Enermax Ostrog Mid-Tower Case - More Than Just a Name?

Internal Design

Internal Design

Accessing the interior of the Enermax Ostrog is easy and it is made so with the side panel with the finger handle (as shown in the earlier page). The four rear thumbscrews that held the side panels in place were easy to remove without the use of any tools. With the side panels removed, we found its interior roomy and according to Enermax, the Ostrog is capable of accommodating high-end graphics cards up to 413mm in length. There is a removable 3.5-inch HDD cage as well as a removable external-facing 3.5-inch drive bay, which sits on top of the HDD cage. Both of these are removable so that they can make way for high-end graphics cards with oversized customized coolers. Lastly, we noticed the motherboard panel features numerous cut-outs for easy cable management.

 The cables from the front panel were neatly bundled and tied to the cut-outs of the motherboard panel.

The Enermax Ostrog gave us the impression that it is a relatively tool-free chassis when it came to the installation of our test components. There were a number of retaining clips that are featured with the 5.25- and 3.5-inch drive enclosures; hence, installation of drives were done without the use of any tools. For example, in order to install our floppy drive into the external-facing 3.5-inch drive bay, we slid it into place, making sure its securing holes line up with the holes of the bay. Once the drive is in place, we fastened the enclosure's retaining clip with quick ease - just ensure the short, black tips at both ends of the clip are inserted into the securing  holes of the drive. The center fastening stub rotated into place once it was inserted properly into its corresponding cut-out of the drive enclosure.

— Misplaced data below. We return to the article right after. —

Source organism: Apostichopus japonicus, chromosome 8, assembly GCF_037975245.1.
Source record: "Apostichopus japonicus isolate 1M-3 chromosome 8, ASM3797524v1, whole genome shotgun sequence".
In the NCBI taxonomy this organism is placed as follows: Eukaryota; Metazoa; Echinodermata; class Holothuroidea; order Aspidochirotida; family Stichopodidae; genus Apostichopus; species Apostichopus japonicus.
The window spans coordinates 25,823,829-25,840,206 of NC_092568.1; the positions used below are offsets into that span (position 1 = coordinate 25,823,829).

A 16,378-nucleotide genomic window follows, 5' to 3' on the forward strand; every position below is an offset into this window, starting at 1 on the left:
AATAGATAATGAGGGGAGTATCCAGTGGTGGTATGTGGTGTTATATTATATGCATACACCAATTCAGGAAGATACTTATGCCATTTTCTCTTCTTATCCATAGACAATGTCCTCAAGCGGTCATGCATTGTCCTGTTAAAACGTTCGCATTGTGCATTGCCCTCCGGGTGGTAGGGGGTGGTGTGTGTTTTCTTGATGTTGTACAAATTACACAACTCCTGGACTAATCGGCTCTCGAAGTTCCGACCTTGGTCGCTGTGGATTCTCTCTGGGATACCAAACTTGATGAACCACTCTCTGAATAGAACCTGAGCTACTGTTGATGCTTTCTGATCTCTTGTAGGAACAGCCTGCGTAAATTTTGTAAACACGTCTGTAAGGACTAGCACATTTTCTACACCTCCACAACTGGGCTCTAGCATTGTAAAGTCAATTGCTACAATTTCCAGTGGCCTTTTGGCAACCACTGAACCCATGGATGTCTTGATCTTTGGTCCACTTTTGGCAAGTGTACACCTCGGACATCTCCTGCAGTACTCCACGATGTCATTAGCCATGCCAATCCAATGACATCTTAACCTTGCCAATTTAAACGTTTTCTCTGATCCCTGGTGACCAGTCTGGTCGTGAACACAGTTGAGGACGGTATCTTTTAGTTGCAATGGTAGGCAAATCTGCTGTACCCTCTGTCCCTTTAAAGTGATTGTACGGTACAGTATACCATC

The clip has a cheap plastic feel to it; effective but a somewhat crude implementation of such retaining devices.

The installed retaining clips are shown here with an inner view of the drive cage; you can see their center fastening stubs in locked position.

Making sure the screw holes of our 3.5-inch drive (such as the good old floppy drive) are lined up properly with those of the drive bay.

Besides the 3.5-inch external drive enclosure, we also tried installing a HDD in the removable 3.5-inch HDD enclosure that can accommodate up to three such drives. We had to fit the bundled HDD rails onto both sides of our HDD. After that, we slid the HDD, with its pair of attached rails, into the HDD enclosure - simple and straightforward. The Ostrog chassis also came with a single 5.25-inch bay adapter that will allow a 3.5-inch drive to be installed into any of the four 5.25-inch drive bays.

We lined up the rail and mounted it onto our HDD.

We slid the HDD into the bay until we heard a comforting sound of a click as the HDD rails snapped into a locked position.

The bundled 5.25-inch drive bay adapter.

To ascertain how roomy the interior of the casing was, we proceeded with the installation of the other common components that make up a typical system. After we screwed on the board's standoffs, we installed the board, followed by our 267mm (10.5-inch) long graphics card. After our graphics card was installed, there was very little clearance between the card and the drive bay ahead of it. Hence, it was impossible into install any drive at the bay, effectively rendering it redundant.